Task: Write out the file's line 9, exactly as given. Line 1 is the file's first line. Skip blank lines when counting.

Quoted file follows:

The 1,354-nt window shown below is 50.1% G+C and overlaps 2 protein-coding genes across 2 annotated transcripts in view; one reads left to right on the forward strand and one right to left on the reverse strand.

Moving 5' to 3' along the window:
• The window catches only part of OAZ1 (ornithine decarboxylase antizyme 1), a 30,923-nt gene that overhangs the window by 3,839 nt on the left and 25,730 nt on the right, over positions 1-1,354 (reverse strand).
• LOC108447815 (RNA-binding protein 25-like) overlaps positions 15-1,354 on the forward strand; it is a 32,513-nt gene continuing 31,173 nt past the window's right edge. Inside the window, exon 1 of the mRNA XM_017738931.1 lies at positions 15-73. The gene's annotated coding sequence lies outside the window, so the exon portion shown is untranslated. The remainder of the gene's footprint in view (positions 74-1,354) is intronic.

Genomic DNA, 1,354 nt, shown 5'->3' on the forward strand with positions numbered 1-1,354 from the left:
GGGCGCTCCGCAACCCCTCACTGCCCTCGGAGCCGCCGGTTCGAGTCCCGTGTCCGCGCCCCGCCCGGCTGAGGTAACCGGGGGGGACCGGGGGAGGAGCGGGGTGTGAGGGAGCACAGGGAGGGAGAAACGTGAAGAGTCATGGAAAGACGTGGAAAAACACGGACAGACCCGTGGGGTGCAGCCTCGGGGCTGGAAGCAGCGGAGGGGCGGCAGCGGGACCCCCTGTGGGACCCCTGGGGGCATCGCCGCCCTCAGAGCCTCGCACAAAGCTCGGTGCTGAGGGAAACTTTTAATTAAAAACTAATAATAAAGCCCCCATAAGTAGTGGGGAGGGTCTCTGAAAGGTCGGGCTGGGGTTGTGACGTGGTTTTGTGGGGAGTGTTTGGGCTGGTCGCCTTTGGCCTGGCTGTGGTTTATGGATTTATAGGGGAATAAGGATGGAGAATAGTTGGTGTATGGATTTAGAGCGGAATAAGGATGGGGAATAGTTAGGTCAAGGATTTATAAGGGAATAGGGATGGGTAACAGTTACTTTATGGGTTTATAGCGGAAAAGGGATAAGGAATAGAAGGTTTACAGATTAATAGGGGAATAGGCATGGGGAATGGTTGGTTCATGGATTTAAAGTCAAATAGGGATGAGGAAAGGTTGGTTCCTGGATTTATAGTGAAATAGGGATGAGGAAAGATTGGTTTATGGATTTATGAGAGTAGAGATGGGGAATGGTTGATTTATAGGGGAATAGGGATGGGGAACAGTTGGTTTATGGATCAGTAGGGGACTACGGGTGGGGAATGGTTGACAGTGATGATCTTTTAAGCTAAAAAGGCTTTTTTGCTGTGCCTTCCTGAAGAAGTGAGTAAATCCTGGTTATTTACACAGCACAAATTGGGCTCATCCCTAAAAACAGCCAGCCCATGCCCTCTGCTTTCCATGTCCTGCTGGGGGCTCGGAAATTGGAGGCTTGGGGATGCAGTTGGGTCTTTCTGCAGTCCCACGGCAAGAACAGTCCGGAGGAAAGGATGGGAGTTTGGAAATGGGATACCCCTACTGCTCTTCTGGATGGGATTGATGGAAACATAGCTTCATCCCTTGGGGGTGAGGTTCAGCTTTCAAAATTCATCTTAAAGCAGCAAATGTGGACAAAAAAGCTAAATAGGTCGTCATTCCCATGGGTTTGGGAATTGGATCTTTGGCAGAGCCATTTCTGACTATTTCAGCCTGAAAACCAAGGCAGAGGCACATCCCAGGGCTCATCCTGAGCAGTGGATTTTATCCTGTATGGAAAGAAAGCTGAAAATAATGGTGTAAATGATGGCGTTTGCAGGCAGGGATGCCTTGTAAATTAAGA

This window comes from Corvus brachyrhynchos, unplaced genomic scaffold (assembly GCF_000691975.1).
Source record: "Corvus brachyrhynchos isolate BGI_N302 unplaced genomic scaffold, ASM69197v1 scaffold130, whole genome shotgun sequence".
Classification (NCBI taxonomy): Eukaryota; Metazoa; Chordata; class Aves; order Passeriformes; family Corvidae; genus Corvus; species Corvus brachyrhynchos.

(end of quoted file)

Classification (NCBI taxonomy): Eukaryota; Metazoa; Chordata; class Aves; order Passeriformes; family Corvidae; genus Corvus; species Corvus brachyrhynchos.